Community & Government
Why You Should Know the 14th Amendment
Civil Rights lawyer and NAACP Legal Defense Fund President Sherrilyn Ifill explains the 14th Amendment and how in making emancipated people full citizens, it also allowed for birthright citizenship and the “nation of immigrants” narrative.
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Topics include: Defining Black Citizenship in the Constitution • Due Process & Equal Protection • Black Visionary Power: Seeing a New America • What We Are Entitled To
Lessons from Influential Black Voices
Seven preeminent Black thought leaders share their insight on the reckoning with race in America in three parts: past, present, and future.Sign Up
SHERRILYN IFILL: My name is Sherrilyn Ifill, and I'm a civil rights lawyer. I lead an amazing civil rights organization, the NAACP Legal Defense Fund. The work I do focuses on Black communities and the rights of Black people in this country. And all civil rights lawyers are fighting for the full citizenship and dignity of the people they represent. I became a civil rights lawyer because I'm a product of the civil rights movement. We didn't have money, but we had dreams. And we were growing up in a time when new doors were opened for us. And so I wanted to be part of the opportunity to not only, I hope, educate, but also to encourage and inspire you to believe that we can make change. A very small group of people transformed the direction of American democracy in the 20th century and made it possible for me to even be sitting here talking to you, made my life possible. So I know it's possible. [MUSIC PLAYING] One of the reasons I'm on a crusade, if you will, to talk about the 14th Amendment and to help people embrace and understand the 14th Amendment is because I think we tend to talk about our right to be free from racial discrimination in this country in terms that are not constitutional. We talk about it as though it's about feelings, about whether people are fair to us or not, about the hearts of people and whether people are racist in their heart, whether they have a racist bone in their body when, in fact, we ought to be talking about our right to be free of discrimination, our right to full citizenship, our right to full dignity as Americans as constitutionally grounded, as compelled by the language of our foundational document, as intended by the framers of the 14th Amendment. It doesn't matter what the feelings of white people are. It matters what the Constitution says. When we talk about the First Amendment, when we talk about your right to free speech, we don't premise it on the feelings of the person hearing the speech. When we talk about the Second Amendment-- think about people who are swaggering around with giant weapons-- they don't talk about it in terms that are about feelings. They say that the Second Amendment entitles them to carry those weapons. We don't talk about our right to be free of discrimination as a constitutional imperative. We know we should be free of discrimination. We know we're entitled to equality. But we don't ground it in that way. And so it allows the conversation to get loose and amorphous, and it allows emotion to take the place of what should be the clear certainty of our right to be full citizens. [MUSIC PLAYING] I could spend days just breaking down the meaning of the 14th Amendment. It's incredibly rich. And I think when we tend to talk about it, we skim over a lot of it because we have to, and so I'll skim over it too. But let me get to what I think are the most important parts. The first line of the 14th Amendment is among the most powerful provisions in th...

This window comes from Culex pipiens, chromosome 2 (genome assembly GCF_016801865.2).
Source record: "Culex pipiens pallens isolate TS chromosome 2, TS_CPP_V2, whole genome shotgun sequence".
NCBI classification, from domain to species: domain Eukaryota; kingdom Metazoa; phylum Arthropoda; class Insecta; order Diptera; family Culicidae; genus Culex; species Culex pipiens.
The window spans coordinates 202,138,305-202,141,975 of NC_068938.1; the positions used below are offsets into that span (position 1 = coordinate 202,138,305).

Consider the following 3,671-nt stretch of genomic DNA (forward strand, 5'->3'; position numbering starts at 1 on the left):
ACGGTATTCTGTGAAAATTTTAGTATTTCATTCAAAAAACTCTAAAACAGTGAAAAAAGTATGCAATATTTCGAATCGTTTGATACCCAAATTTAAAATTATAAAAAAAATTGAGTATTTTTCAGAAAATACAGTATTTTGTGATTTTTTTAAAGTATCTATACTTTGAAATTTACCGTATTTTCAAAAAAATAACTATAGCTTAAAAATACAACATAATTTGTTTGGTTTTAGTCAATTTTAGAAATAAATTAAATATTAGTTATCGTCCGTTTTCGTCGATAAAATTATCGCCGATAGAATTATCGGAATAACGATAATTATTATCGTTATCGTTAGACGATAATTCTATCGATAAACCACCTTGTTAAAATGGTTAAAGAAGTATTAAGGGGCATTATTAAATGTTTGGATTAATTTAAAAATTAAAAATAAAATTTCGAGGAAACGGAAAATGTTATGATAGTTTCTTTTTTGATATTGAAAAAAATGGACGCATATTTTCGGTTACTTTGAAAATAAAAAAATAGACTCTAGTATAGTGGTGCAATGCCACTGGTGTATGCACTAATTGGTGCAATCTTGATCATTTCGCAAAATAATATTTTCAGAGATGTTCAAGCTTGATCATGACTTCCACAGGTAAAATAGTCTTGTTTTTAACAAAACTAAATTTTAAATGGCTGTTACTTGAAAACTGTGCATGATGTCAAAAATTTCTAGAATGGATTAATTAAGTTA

About the Instructor
From critical race theory to the 1619 Project, Black intellectuals are reshaping conversations on race in America. Now seven of those preeminent voices share their insight on the reckoning with race in America in three parts: past, present, and future. Gain a foundational understanding of the history of white supremacy and discover a path forward through the limitless capacity and resilience of Black love.
Featured Masterclass Instructor
Angela Davis, Cornel West, Kimberlé Williams Crenshaw, Nikole Hannah-Jones, Sherrilyn Ifill, Jelani Cobb, and John McWhorter
Seven preeminent Black thought leaders share their insight on the reckoning with race in America in three parts: past, present, and future.Explore the Class